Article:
Upgrading the hard drive and memory in a refurbished 13” MacBook Pro
~ 03 September 2009 ~
I have a confession to make: I don’t like paying full price for Apple hardware. So I buy it refurbished. Almost all of it.
In fact, in the past few years I’ve purchased a 20” iMac, 13” black MacBook, Mac Mini, Airport, and now a 13” MacBook Pro 2.26GHz Intel Core 2 Duo (aluminum unibody) — all refurbished.
The obvious advantage to buying refurbished over paying full retail is exactly that — you typically save anywhere from 10% to 30%, and all products are covered by a one-year warranty. I’ve hardly needed the warranty. I’ve had only one issue, and it was an unresponsive trackpad in the black MacBook a few weeks after I purchased it. I took it to the Apple Store and the entire top tray was replaced free of charge.
Usually the products are in pristine condition, but this is the first product I’ve purchased with a noticeable blemish:
This small dent protrudes outward on the underside of the machine. But for saving $200 and being hidden from view, I’ll happily live with it.
This model came with a 160GB hard drive and 2GB memory, and I purchased it with the expectation of upgrading the internal equipment. What’s nice about this is Apple not only allows these upgrades to be done without voiding the warranty (unless you damage something else in the process), they even encourage it. The user guide booklets now come with a section titled “Boost Your MacBook Pro” with specific instructions for upgrading the hard drive and memory. This is located on pages 35–48 in my booklet.
Once the back cover is removed, the hard drive and memory slots are easily accessible:
A while ago when I upgraded the hard drive and memory in my black MacBook (and later replaced the optical drive), I purchased this laptop repair tool set from Powerbook Medic:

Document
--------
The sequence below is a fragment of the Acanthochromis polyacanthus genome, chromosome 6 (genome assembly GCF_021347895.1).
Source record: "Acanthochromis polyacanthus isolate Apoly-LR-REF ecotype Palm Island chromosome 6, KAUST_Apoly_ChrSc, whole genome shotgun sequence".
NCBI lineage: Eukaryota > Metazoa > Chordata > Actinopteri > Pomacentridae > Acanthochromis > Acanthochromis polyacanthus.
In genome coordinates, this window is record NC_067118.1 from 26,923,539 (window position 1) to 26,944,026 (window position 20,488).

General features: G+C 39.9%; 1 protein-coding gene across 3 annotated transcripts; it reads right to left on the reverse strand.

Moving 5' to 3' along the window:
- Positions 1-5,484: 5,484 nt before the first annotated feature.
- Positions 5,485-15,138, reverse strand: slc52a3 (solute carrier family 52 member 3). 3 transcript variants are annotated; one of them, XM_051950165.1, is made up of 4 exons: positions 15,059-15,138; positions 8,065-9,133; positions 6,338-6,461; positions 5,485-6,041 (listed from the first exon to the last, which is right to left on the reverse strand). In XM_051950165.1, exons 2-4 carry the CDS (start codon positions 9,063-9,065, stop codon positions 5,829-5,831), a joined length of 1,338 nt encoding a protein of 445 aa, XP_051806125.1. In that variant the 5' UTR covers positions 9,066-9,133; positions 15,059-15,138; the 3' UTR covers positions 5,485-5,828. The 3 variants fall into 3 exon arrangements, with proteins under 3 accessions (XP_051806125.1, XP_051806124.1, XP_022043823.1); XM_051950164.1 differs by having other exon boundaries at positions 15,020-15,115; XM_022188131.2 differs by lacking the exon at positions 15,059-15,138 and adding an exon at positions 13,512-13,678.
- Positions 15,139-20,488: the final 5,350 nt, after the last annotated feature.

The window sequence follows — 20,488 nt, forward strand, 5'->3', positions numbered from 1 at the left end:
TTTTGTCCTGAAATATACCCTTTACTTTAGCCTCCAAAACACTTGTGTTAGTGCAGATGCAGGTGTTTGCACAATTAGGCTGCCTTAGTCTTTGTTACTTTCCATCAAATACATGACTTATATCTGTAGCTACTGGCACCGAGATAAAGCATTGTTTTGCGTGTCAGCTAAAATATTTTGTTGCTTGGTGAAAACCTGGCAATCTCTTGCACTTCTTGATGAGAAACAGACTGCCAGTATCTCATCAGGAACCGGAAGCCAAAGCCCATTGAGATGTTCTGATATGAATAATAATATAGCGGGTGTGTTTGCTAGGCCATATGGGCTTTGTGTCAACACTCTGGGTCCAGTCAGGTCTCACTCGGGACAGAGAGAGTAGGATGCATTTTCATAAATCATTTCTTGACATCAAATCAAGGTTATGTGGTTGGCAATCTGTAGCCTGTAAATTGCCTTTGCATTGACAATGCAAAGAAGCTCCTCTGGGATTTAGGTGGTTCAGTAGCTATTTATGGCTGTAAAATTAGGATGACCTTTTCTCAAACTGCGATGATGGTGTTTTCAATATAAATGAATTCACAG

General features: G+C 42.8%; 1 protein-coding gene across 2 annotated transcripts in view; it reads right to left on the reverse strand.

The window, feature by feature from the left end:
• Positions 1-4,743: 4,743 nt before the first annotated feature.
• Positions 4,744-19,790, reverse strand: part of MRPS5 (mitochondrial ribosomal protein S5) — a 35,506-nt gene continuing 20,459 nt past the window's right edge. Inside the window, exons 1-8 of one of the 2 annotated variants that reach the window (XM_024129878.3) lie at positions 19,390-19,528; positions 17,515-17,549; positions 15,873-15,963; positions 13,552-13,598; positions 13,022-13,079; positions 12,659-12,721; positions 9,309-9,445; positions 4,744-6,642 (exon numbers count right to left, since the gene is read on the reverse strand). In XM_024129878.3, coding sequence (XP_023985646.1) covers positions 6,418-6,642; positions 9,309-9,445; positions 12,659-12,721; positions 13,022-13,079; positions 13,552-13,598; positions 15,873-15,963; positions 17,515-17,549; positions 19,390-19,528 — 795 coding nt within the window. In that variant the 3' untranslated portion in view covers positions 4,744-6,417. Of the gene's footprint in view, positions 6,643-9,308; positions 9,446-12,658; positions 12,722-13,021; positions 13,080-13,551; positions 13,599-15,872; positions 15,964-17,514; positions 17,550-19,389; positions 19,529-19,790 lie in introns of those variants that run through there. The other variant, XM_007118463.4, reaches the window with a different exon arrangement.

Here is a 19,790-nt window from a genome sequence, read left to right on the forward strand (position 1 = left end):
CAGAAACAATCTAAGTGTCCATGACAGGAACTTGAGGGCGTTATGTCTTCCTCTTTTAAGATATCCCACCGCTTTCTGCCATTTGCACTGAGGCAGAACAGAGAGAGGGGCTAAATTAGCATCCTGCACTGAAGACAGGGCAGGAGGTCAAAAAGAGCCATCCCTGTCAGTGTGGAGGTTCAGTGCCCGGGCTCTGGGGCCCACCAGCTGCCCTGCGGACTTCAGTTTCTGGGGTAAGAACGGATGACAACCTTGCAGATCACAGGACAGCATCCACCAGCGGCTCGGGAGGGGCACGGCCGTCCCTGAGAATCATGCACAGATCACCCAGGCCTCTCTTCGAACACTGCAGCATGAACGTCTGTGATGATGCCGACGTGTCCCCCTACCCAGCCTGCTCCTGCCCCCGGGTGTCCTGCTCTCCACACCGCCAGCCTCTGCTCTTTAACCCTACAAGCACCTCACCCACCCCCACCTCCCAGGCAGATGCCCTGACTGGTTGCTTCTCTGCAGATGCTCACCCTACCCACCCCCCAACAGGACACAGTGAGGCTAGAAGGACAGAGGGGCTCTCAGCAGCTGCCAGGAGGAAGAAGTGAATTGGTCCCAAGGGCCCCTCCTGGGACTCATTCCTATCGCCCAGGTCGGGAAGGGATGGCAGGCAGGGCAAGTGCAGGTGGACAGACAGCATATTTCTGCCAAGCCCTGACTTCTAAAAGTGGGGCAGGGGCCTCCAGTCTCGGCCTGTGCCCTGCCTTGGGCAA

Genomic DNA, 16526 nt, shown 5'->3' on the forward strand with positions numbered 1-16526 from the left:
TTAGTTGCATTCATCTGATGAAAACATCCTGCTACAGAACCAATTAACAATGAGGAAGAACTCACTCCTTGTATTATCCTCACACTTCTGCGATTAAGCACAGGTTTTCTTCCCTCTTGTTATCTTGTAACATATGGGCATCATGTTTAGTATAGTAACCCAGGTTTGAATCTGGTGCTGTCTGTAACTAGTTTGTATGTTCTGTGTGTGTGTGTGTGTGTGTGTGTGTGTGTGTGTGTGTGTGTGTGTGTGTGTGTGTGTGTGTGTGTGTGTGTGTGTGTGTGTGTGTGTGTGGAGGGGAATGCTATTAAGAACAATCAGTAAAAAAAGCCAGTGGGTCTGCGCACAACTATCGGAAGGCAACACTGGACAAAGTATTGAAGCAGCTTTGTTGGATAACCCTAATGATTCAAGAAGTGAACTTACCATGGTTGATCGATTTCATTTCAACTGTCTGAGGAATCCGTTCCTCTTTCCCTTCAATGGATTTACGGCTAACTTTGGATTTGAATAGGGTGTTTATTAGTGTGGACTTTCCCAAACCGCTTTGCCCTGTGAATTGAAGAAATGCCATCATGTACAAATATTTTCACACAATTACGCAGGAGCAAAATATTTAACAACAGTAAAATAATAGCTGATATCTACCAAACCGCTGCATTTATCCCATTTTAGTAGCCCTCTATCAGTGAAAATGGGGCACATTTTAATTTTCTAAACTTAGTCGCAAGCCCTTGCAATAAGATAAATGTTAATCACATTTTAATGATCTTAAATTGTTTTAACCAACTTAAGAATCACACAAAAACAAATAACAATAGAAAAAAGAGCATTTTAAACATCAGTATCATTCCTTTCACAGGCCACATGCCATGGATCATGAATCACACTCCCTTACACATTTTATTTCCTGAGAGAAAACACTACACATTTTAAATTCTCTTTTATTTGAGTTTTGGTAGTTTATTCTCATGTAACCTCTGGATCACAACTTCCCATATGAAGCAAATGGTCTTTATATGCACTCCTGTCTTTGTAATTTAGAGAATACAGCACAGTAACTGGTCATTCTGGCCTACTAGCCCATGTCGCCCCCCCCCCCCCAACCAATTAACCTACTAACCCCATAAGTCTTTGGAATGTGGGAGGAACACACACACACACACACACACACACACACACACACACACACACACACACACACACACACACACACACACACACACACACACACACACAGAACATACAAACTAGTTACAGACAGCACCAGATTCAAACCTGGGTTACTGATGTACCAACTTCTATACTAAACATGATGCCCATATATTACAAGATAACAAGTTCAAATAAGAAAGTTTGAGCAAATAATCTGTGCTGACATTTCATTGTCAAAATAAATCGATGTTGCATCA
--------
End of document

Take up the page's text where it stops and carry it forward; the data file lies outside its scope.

It’s totally worth the investment and has just about every tool you’ll need to do work on your MacBook. Except a flat probe/spudger tool, which you don’t need for hard drive and memory replacement but will need for optical drive replacement.
As for the hard drive, I chose the 2.5-inch Western Digital 320GB Scorpio Black hard drive. It’s received great reviews on Amazon, and it’s similar to the drive I installed in the black MacBook. For $76 US, that’s a tough deal to beat. (Note: This hard drive spins considerably faster than the one that came with your Mac. As such, it will reduce battery life.)
Installing the hard drive and memory was a snap (literally), and the entire process took less than 15 minutes.
Of course, I obviously skipped a step when I booted up and had nowhere to install the Snow Leopard upgrade I had purchased with the machine. Notice there’s no destination drive available:
Silly me. Need to format the drive. This can be done by booting up from the Mac OS X install disk by holding down ‘C’ for a few seconds after pressing the power button. Once the machine boots up, there will be a “Utilities” menu at the top of the screen:
Choose “Disk Utility” and then either erase the drive (which will also format it) or partition it. I chose to erase and format this drive, but partitioning instructions can be found here. Name it “Macintosh HD” or whatever you’d like. When finished, your drive is now recognized by the installer. Complete the OS installation. (You may have to boot up again from the install disk.)
Total cost if purchased at retail with the upgrades installed by Apple? $1,399. My cost? $1,148. That’s a total savings of $251 for 15 minutes of work and a blemish no one will ever see. And I’ll eBay the hard drive and memory, making the savings even greater.
In my book, it’s a steal.
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